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BWW Review: NEXT TO NORMAL at Cardinals For The Appreciation Of Musical Theatre

BWW Review: NEXT TO NORMAL at Cardinals For The Appreciation Of Musical Theatre

Most of the time musical theatre serves the unique purpose of lightening our mood and bringing us joy. Traditionally they were meant to take you out of the harsh realities that wait just beyond the exit of the theater. While these shows definitely have a place, musicals that confront those realities have taken the forefront in recent years. One of the most recent examples is the Pulitzer Prize winning rock musical Next to Normal. With class and precision, Tom Kitt and Brian Yorkey crafted a modern musical masterpiece about the horrors of mental illness, the toll it has one the ones you love, and the never ending search for a "cure".

The show is done occasionally, but not as much as some might like. For the first time in four years CAMT is bringing it back to the Louisville stage for a short time. Sarah Danielle Thomas' production is small but effective. She makes the most of her resources and turns in a very well thought out and nuanced production.

Her cast is lead by Jess Harris Stiller as Diana Goodman. Diana is the center of the story, it chronicles her battle with bipolar disorder, among other grey area diagnoses. Stiller is absolutely magnetic in this show. She specifically shines in the more dramatic scenes. She sings the intense rock score with fabulous flare and delivers one of my favorite performances of the year. The ability she has to break my heart with one look is truly incredible. Her take on Diana is not to be missed. Opposite Stiller is Trent Everett Byers as Dan. Byers' voice is near perfect and he finds a wonderful balance between dorky dad and concerned husband. Dan's ballad "I've Been" near the end of the first act is heartbreaking and profoundly moving. Rounding out the Goodman family is Clara Wilson as their daughter Natalie. She effortlessly taps into the anxiety and angst most high pressures high schoolers feel, and the result is a fully realized portrayal of a truly flawed and unique individual.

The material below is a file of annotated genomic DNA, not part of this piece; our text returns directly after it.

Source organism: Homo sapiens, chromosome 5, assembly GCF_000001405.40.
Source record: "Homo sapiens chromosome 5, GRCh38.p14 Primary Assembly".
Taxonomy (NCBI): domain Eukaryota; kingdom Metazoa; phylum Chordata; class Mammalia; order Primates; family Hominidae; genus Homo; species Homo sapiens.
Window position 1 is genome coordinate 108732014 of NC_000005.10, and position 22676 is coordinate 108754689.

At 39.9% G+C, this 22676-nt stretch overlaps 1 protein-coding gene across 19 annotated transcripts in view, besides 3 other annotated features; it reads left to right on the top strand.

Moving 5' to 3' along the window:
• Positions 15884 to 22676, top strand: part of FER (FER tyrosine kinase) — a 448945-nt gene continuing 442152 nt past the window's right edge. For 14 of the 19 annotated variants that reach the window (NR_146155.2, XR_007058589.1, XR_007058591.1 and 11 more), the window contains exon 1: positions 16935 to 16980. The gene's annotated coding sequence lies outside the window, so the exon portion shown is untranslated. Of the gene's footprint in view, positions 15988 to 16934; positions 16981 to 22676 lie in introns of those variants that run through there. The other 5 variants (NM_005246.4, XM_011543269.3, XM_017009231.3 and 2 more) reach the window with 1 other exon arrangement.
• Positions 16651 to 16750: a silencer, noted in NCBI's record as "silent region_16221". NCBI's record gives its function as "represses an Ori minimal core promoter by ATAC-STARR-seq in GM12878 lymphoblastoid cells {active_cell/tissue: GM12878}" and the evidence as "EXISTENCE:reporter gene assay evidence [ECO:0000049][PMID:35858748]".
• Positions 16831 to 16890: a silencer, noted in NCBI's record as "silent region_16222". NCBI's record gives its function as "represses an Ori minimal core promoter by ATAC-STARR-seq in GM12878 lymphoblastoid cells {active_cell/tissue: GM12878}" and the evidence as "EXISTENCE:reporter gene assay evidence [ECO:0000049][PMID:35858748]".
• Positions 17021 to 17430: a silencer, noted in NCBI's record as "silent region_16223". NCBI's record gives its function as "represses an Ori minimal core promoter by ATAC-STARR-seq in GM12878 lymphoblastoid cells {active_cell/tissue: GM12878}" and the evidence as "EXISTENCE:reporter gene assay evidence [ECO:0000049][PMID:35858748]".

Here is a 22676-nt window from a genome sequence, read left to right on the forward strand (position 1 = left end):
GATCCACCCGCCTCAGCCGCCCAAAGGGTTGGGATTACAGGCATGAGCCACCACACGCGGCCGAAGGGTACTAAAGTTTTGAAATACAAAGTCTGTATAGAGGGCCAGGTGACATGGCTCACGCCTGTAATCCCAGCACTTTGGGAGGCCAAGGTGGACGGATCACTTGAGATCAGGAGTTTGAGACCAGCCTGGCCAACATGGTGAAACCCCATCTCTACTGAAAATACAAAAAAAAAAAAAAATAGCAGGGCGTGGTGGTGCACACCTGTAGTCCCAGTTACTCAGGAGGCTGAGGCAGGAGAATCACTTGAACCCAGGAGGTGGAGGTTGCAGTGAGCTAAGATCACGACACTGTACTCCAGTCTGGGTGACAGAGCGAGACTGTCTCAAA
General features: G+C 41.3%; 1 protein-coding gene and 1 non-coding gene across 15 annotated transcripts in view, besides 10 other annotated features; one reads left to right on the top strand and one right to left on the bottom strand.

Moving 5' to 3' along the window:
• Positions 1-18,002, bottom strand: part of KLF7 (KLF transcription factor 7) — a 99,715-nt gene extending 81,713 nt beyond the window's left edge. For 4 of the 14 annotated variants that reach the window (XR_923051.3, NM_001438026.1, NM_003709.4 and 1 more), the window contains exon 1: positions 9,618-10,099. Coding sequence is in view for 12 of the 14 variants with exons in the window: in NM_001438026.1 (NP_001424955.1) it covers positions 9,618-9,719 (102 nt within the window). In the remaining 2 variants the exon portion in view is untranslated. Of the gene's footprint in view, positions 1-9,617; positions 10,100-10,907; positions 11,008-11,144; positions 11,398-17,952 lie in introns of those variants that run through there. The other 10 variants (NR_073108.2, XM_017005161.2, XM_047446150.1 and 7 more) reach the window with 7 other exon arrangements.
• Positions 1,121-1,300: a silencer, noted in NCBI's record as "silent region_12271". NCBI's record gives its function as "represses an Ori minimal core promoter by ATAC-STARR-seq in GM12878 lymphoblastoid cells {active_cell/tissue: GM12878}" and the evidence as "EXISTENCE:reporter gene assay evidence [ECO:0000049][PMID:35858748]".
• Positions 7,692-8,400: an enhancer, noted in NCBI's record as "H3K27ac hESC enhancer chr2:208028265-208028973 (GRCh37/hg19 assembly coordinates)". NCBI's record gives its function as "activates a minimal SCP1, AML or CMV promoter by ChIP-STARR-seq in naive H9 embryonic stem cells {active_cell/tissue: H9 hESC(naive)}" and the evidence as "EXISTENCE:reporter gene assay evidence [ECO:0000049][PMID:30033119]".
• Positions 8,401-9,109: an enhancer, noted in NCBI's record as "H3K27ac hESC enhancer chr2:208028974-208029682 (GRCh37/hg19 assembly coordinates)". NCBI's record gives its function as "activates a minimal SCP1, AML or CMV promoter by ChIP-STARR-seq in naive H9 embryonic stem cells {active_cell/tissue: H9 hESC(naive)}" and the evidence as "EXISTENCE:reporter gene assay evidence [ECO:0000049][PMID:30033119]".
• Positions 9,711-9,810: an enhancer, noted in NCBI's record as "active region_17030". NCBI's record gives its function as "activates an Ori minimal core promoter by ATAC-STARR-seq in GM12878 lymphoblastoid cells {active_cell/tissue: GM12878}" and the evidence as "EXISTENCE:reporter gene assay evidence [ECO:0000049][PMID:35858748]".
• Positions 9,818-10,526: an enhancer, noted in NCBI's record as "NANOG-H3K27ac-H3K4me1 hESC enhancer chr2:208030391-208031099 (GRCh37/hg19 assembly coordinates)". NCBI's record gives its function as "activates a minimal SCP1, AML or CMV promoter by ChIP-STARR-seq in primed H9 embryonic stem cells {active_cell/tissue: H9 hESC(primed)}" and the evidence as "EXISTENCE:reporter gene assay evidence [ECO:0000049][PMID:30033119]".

The supporting cast is very strong as well. Geoffrey Barnes as Gabe is suave and mysterious. He sings the score with ease and truly makes a grand impression on the show as a whole. Nicholas Long as Henry is very good here. He easily pulls off the dorky stoner kid, and has wonderful chemistry in his scenes with Wilson. Lastly we have Tyler Akin as Dr. Fine/Dr. Madden. He does well with the limited material he has, but his scenes opposite Stiller's Diana are some of the most powerful impact in the show, as they truly illustrate the catch 22 of finding quality treatment of mental illness in America.

Full disclosure, this is one of my all time favorite musicals, so I was very excited to have the chance to revisit it, and I can say with certainty this this production lived up to most of my expectations. Other than a few opening night flubs, the show feels very well put together and polished. While the entire ensemble is strong, Stiller's Diana is the beating heart of this production, and the irony is you only have 3 more chances to see it. Challenge your mind, your sensitivities, and your soul by seeing this production, you won't regret it.

Next to Normal

November 10, 15, and 17

The Red Barn at University of Louisville

Tickets for sale at the door, cash and card are accepted

BWW Review: NEXT TO NORMAL at Cardinals For The Appreciation Of Musical Theatre

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